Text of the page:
As election day approaches, we are proud to support a new bill that would expand voting access for incarcerated people in Pennsylvania. The Prison Society’s Kirstin Cornnell rallied in Harrisburg last week with Rep. Rick Krajewski, who introduced legislation that would require correctional institutions to adopt a policy to support voting behind bars.
“This legislation is an important step in building back trust in a system that has failed many incarcerated people,” Kirstin said.
Most people incarcerated in Pennsylvania jails are eligible to vote, but very few actually cast a ballot. The new bill would help change that.
How the bill counteracts the mass disenfranchisement of incarcerated people
Incarcerated people who are not currently serving a felony sentence and are otherwise eligible to vote can cast a ballot in Pennsylvania. But misconceptions about eligibility, a lack of voter education, and minimal support from prison administrators mean that many struggle to navigate the complicated process of voting behind bars, if they are even aware they can do so.
“It wasn’t something that even came up while I was incarcerated,” says Leigh Owens, the executive director of the PENNfranchise Project, which is part of a coalition that advocated for the new legislation. “It doesn't get talked about, there's no education around it, there's no inviting people to take part in the process that are eligible.”
The neglect of voting rights in jails has led to the mass disenfranchisement of incarcerated people. In the 2020 election, only 52 people requested mail ballots from addresses associated with Pennsylvania county jails out of a statewide jail population of 25,000, according to an analysis by All Voting is Local, Committee of Seventy, Common Cause, and the Prison Society. Our coalition also found that most county jails did not have any written policy to support voting in jail, and a third had no established procedures to facilitate voting.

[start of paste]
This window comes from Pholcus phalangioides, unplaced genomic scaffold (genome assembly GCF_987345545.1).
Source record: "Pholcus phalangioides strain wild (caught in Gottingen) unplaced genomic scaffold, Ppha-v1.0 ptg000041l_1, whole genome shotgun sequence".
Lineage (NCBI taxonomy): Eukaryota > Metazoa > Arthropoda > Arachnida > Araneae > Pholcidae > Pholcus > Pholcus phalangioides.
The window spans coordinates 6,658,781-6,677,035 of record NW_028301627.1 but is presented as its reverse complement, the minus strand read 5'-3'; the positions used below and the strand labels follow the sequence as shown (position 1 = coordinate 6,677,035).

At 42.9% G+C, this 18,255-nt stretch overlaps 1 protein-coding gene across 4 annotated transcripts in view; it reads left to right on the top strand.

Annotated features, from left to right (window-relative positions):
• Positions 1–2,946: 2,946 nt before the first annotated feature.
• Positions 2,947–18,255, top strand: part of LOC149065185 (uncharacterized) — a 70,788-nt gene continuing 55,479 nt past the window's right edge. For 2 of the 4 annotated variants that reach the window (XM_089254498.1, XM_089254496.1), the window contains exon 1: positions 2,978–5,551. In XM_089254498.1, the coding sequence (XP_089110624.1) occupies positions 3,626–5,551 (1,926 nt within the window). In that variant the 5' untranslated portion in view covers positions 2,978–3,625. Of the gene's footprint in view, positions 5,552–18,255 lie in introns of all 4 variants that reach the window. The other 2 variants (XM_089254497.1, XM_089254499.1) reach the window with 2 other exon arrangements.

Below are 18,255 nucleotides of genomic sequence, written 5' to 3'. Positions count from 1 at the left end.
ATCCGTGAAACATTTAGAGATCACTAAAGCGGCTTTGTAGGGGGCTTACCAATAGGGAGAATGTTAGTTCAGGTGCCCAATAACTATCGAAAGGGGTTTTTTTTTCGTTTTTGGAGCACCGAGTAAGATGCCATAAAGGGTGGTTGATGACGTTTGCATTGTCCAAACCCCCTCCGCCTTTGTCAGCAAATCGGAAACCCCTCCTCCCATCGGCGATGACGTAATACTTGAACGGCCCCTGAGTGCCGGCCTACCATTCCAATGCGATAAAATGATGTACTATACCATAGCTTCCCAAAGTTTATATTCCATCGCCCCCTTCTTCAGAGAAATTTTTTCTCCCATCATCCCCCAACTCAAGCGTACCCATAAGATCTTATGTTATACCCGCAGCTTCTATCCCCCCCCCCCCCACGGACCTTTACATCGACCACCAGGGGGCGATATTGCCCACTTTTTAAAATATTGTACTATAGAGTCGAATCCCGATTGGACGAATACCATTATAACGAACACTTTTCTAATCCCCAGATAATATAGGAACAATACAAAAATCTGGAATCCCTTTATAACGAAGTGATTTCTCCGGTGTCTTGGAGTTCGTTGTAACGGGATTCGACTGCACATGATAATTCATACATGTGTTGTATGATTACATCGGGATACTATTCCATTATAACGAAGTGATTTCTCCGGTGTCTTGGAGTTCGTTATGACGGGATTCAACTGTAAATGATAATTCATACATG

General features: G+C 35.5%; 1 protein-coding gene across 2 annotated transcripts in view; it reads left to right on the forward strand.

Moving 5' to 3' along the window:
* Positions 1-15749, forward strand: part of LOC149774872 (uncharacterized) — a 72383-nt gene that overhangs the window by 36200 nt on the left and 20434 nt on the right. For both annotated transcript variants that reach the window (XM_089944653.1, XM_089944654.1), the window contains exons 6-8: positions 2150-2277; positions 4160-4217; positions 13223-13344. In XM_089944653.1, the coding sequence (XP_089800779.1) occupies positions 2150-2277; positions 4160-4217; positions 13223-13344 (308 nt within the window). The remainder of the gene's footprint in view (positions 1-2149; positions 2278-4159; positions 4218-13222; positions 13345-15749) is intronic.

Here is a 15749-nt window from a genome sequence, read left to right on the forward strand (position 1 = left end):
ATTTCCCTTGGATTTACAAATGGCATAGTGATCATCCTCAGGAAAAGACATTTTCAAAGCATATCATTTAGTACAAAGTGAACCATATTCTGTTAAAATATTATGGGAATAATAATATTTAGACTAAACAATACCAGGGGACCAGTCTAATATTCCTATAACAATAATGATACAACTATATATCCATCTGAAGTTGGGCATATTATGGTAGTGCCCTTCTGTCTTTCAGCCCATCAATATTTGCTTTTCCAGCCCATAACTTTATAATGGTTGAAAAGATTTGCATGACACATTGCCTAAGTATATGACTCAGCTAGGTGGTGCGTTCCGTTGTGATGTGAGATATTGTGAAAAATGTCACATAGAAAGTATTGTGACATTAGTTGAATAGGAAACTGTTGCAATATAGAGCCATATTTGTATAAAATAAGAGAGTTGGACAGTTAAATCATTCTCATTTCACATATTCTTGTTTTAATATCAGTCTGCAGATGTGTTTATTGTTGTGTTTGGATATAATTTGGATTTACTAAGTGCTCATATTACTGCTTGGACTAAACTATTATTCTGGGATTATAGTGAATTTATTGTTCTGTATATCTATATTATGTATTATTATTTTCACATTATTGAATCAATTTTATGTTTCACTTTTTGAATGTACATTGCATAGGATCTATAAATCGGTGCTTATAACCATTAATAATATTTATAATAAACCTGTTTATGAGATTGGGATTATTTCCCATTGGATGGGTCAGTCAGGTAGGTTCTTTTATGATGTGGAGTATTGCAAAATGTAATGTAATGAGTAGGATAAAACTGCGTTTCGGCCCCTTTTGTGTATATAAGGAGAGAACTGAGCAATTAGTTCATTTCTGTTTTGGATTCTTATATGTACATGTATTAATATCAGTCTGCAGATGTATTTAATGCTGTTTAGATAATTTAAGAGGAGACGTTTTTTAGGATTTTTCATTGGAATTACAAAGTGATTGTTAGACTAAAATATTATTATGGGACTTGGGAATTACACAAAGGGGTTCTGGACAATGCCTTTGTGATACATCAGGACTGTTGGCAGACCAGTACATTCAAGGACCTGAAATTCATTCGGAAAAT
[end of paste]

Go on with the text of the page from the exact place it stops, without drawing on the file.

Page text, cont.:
The new state law would require jails to follow a uniform policy to educate incarcerated people about voting and facilitate the process of casting a ballot, from distributing registration forms to collecting and delivering completed ballots. It also calls for jails to have designated staff members in charge of carrying out the process, and to report data on voter participation.
Owens, of the PENNfranchise Project, successfully advocated for a similar policy that took effect in Centre County. “We saw a tremendous increase in voter registration,” he says, “about double what they had been doing” in the county jail. He says supporting the right to vote in jail not only helps increase participation in our democracy, but serves as an entry point to civic engagement that can pay dividends down the road.
“At PENNfranchise, we view voting as sort of a pathway into advocacy work,” he says, one that can inspire incarcerated people to create positive changes when they return to their communities.